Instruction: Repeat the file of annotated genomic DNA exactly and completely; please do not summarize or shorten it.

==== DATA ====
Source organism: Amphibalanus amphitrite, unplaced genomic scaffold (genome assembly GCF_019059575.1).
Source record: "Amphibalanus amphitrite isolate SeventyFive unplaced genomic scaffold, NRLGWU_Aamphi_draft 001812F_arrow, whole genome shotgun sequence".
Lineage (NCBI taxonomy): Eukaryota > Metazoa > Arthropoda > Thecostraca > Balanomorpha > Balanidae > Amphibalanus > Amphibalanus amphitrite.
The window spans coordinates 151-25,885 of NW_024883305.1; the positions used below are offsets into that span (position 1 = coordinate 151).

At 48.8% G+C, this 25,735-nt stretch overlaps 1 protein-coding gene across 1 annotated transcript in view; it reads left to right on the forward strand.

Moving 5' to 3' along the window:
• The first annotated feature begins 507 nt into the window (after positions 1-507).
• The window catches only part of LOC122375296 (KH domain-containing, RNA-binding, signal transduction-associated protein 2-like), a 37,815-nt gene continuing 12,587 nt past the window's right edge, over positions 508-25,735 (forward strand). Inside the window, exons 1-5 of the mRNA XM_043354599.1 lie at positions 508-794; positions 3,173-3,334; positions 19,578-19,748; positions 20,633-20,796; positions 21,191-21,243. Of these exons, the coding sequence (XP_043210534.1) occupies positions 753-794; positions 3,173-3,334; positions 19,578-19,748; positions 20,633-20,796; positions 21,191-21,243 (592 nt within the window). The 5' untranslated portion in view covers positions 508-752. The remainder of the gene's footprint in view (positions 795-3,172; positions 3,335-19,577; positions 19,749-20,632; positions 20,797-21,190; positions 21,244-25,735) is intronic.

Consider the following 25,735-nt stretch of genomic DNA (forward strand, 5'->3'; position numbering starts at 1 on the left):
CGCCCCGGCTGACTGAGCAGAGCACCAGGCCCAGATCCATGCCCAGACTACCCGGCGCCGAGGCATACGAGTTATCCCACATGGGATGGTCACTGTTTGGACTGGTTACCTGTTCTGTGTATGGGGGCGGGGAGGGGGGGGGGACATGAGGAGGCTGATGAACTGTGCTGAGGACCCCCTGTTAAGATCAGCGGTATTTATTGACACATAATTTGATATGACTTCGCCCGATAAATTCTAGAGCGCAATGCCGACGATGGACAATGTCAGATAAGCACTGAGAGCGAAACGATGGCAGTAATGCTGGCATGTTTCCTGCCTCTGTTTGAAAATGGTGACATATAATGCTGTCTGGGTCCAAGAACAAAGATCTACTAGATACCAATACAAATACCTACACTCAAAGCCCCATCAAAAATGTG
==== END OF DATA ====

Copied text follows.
Source organism: Amphibalanus amphitrite, unplaced genomic scaffold (genome assembly GCF_019059575.1).
Source record: "Amphibalanus amphitrite isolate SeventyFive unplaced genomic scaffold, NRLGWU_Aamphi_draft 001812F_arrow, whole genome shotgun sequence".
Lineage (NCBI taxonomy): Eukaryota > Metazoa > Arthropoda > Thecostraca > Balanomorpha > Balanidae > Amphibalanus > Amphibalanus amphitrite.
The window spans coordinates 151-25,885 of NW_024883305.1; the positions used below are offsets into that span (position 1 = coordinate 151).

At 48.8% G+C, this 25,735-nt stretch overlaps 1 protein-coding gene across 1 annotated transcript in view; it reads left to right on the forward strand.

Moving 5' to 3' along the window:
• The first annotated feature begins 507 nt into the window (after positions 1-507).
• The window catches only part of LOC122375296 (KH domain-containing, RNA-binding, signal transduction-associated protein 2-like), a 37,815-nt gene continuing 12,587 nt past the window's right edge, over positions 508-25,735 (forward strand). Inside the window, exons 1-5 of the mRNA XM_043354599.1 lie at positions 508-794; positions 3,173-3,334; positions 19,578-19,748; positions 20,633-20,796; positions 21,191-21,243. Of these exons, the coding sequence (XP_043210534.1) occupies positions 753-794; positions 3,173-3,334; positions 19,578-19,748; positions 20,633-20,796; positions 21,191-21,243 (592 nt within the window). The 5' untranslated portion in view covers positions 508-752. The remainder of the gene's footprint in view (positions 795-3,172; positions 3,335-19,577; positions 19,749-20,632; positions 20,797-21,190; positions 21,244-25,735) is intronic.

Consider the following 25,735-nt stretch of genomic DNA (forward strand, 5'->3'; position numbering starts at 1 on the left):
CGCCCCGGCTGACTGAGCAGAGCACCAGGCCCAGATCCATGCCCAGACTACCCGGCGCCGAGGCATACGAGTTATCCCACATGGGATGGTCACTGTTTGGACTGGTTACCTGTTCTGTGTATGGGGGCGGGGAGGGGGGGGGGACATGAGGAGGCTGATGAACTGTGCTGAGGACCCCCTGTTAAGATCAGCGGTATTTATTGACACATAATTTGATATGACTTCGCCCGATAAATTCTAGAGCGCAATGCCGACGATGGACAATGTCAGATAAGCACTGAGAGCGAAACGATGGCAGTAATGCTGGCATGTTTCCTGCCTCTGTTTGAAAATGGTGACATATAATGCTGTCTGGGTCCAAGAACAAAGATCTACTAGATACCAATACAAATACCTACACTCAAAGCCCCATCAAAAATGTG